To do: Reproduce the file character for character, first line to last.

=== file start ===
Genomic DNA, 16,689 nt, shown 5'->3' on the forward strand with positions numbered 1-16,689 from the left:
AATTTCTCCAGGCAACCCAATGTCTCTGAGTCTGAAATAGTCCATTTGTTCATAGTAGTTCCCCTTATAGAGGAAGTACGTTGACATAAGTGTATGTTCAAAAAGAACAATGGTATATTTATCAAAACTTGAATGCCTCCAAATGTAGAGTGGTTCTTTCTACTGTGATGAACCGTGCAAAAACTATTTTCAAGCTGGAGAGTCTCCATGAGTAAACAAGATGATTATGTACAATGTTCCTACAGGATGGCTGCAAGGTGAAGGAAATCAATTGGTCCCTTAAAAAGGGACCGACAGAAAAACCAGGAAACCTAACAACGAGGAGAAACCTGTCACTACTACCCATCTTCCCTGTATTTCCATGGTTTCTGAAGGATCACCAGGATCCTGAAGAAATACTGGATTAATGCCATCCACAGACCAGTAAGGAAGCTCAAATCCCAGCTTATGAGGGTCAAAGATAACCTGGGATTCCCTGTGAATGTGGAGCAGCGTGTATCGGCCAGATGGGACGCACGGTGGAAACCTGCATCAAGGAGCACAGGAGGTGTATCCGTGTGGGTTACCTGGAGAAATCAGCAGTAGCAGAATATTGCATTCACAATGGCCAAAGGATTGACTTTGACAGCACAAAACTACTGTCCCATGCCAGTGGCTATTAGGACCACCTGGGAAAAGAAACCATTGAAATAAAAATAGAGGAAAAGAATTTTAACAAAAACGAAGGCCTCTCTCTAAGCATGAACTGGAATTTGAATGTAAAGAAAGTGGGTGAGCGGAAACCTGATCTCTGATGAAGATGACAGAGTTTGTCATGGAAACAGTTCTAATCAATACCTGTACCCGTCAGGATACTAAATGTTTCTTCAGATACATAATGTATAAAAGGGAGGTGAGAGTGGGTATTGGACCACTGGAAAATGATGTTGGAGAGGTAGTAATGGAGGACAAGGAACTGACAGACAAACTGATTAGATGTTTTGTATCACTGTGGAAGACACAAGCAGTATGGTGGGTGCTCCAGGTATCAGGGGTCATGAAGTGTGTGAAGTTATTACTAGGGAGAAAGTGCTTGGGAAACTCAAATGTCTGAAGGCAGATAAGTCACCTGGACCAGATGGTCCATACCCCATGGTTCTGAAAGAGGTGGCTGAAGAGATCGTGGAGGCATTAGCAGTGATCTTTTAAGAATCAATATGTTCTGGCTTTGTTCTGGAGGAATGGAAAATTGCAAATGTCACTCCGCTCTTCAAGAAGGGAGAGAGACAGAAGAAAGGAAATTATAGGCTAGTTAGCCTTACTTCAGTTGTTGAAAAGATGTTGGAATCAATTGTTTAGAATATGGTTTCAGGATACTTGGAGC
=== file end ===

Genomic DNA, 16,689 nt, shown 5'->3' on the forward strand with positions numbered 1-16,689 from the left:
AATTTCTCCAGGCAACCCAATGTCTCTGAGTCTGAAATAGTCCATTTGTTCATAGTAGTTCCCCTTATAGAGGAAGTACGTTGACATAAGTGTATGTTCAAAAAGAACAATGGTATATTTATCAAAACTTGAATGCCTCCAAATGTAGAGTGGTTCTTTCTACTGTGATGAACCGTGCAAAAACTATTTTCAAGCTGGAGAGTCTCCATGAGTAAACAAGATGATTATGTACAATGTTCCTACAGGATGGCTGCAAGGTGAAGGAAATCAATTGGTCCCTTAAAAAGGGACCGACAGAAAAACCAGGAAACCTAACAACGAGGAGAAACCTGTCACTACTACCCATCTTCCCTGTATTTCCATGGTTTCTGAAGGATCACCAGGATCCTGAAGAAATACTGGATTAATGCCATCCACAGACCAGTAAGGAAGCTCAAATCCCAGCTTATGAGGGTCAAAGATAACCTGGGATTCCCTGTGAATGTGGAGCAGCGTGTATCGGCCAGATGGGACGCACGGTGGAAACCTGCATCAAGGAGCACAGGAGGTGTATCCGTGTGGGTTACCTGGAGAAATCAGCAGTAGCAGAATATTGCATTCACAATGGCCAAAGGATTGACTTTGACAGCACAAAACTACTGTCCCATGCCAGTGGCTATTAGGACCACCTGGGAAAAGAAACCATTGAAATAAAAATAGAGGAAAAGAATTTTAACAAAAACGAAGGCCTCTCTCTAAGCATGAACTGGAATTTGAATGTAAAGAAAGTGGGTGAGCGGAAACCTGATCTCTGATGAAGATGACAGAGTTTGTCATGGAAACAGTTCTAATCAATACCTGTACCCGTCAGGATACTAAATGTTTCTTCAGATACATAATGTATAAAAGGGAGGTGAGAGTGGGTATTGGACCACTGGAAAATGATGTTGGAGAGGTAGTAATGGAGGACAAGGAACTGACAGACAAACTGATTAGATGTTTTGTATCACTGTGGAAGACACAAGCAGTATGGTGGGTGCTCCAGGTATCAGGGGTCATGAAGTGTGTGAAGTTATTACTAGGGAGAAAGTGCTTGGGAAACTCAAATGTCTGAAGGCAGATAAGTCACCTGGACCAGATGGTCCATACCCCATGGTTCTGAAAGAGGTGGCTGAAGAGATCGTGGAGGCATTAGCAGTGATCTTTTAAGAATCAATATGTTCTGGCTTTGTTCTGGAGGAATGGAAAATTGCAAATGTCACTCCGCTCTTCAAGAAGGGAGAGAGACAGAAGAAAGGAAATTATAGGCTAGTTAGCCTTACTTCAGTTGTTGAAAAGATGTTGGAATCAATTGTTTAGAATATGGTTTCAGGATACTTGGAGC